I've uploaded all the COI barcodes in the iBOL public data dumps into GBIF. This is an update of an earlier project that uploaded a small subset. Now that dataset doi:10.15468/inygc6 has been expanded to include some 2.7 million barcodes. In the new GBIF portal (work in progress) the map for these barcodes looks like this:
Many of these records have images of the specimens that were sequenced, and the new GBIF "gallery" feature displays these nicely, e.g.:
Having done this, I've a few thoughts.
Why did I do this?Why did I do this, or, put another why didn't iBOL do this already? In an ideal world, iBOL would be an active contributor to GBIF and would be routinely uploading barcodes. Since this isn't happening, I've gone ahead and uploaded the barcodes myself. From my perspective, I want as much data to be as discoverable and as accessible as possible, hence if need be I'll grab data from wherever it lives and add it to GBIF (for an earlier example see The Zika virus, GBIF, and the missing mosquitoes). A downside of this is that, long term, the relationship between data provider and GBIF may be as valuable to GBIF as the data, and simply grabbing and reformatting data doesn't, by itself, form that relationship. But in the absence of a working relationship I still need the data.
Where are the taxonomic namesLots of barcodes lack formal scientific names, even though in many cases BOLD has them. The data in the public dumps often lacks this information. A next logical step would be to harvest data from the BOLD API and add taxonomic names as "identifications".
Where are the sequences?The sequences themselves aren't in GBIF, which on the one hand is not surprising as GBIF isn't a sequence databases. However, I think it should be, in the sense that for a lot of biodiversity sequences are going to be the only way forward. This includes the eukaryote barcodes, bacterial sequences, and metabarcodes. Fundamentally sequences are just strings of letters, and GBIF already handles those (e.g., taxonomic names, geographic places, etc.). Furthermore, the following paper by Bittner et al. makes a strong case that rather than knowing "what is there?" it's more important to know "what are they doing?"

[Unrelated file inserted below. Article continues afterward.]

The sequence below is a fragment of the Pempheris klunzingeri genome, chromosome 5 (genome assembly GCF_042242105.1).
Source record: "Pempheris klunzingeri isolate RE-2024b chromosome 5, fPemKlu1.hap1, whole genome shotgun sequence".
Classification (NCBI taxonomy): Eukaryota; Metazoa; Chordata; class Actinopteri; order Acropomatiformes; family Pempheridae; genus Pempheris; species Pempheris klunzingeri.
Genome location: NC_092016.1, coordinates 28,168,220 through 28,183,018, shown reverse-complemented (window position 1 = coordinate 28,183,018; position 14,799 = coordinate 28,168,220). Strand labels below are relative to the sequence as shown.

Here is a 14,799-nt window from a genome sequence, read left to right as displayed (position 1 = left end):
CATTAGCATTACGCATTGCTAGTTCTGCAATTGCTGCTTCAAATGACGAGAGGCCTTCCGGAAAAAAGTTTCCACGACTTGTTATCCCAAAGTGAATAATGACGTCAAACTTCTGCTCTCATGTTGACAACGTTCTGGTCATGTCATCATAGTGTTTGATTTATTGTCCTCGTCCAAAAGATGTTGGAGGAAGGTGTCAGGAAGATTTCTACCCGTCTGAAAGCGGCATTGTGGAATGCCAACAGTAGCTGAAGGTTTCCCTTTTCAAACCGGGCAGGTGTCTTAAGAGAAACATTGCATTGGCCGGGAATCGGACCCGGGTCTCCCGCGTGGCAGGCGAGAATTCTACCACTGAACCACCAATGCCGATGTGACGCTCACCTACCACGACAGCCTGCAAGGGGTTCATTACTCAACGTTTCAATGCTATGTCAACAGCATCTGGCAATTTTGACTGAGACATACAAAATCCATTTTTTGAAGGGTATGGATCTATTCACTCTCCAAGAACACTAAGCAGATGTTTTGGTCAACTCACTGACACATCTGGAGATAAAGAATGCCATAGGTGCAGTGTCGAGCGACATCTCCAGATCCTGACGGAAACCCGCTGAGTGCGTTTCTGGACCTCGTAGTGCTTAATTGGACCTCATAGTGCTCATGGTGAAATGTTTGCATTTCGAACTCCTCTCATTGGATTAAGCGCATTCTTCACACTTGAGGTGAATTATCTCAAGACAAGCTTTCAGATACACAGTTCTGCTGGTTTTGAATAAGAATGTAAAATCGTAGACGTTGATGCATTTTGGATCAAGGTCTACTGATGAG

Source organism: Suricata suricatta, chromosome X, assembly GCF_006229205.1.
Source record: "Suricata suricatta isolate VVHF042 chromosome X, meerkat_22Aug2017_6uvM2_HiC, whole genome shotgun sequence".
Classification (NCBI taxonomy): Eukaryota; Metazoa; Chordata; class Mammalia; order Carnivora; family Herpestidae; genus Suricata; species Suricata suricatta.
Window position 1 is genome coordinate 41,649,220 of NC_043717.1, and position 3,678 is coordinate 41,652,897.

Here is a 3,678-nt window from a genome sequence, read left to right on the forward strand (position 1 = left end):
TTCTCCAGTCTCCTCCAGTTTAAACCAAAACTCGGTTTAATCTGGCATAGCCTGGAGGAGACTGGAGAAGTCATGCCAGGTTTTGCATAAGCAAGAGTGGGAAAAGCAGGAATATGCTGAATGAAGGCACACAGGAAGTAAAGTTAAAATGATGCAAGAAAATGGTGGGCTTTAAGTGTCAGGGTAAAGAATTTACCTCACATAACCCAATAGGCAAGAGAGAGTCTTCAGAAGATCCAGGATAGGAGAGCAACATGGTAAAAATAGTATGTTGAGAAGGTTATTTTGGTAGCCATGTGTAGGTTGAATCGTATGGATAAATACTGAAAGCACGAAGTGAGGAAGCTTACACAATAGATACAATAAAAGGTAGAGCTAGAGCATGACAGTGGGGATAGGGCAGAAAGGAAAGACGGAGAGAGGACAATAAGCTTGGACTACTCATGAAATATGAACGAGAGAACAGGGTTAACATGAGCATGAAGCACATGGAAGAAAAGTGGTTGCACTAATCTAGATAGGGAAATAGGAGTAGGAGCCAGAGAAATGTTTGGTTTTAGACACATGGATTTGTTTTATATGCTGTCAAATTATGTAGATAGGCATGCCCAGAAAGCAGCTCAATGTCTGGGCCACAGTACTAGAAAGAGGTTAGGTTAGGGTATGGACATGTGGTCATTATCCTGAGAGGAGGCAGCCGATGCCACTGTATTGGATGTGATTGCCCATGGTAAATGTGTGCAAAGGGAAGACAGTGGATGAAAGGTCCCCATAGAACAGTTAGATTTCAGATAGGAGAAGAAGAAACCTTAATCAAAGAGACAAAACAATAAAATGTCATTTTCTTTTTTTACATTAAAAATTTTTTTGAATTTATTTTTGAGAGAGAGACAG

Bittner, L., Halary, S., Payri, C., Cruaud, C., de Reviers, B., Lopez, P., & Bapteste, E. (2010). Some considerations for analyzing biodiversity using integrative metagenomics and gene networks. Biology Direct. Springer Nature. https://doi.org/10.1186/1745-6150-5-47
In other words, a functional approach may matter more than a purely taxonomic approach to diversity. For a big chunk of biology this is going to depend on analysing sequences. Even if we restrict ourselves to just taxonomic diversity, there is scope for expanding our notion of what we display once we have sequences and evolutionary trees, e.g. Notes on next steps for the million DNA barcodes map.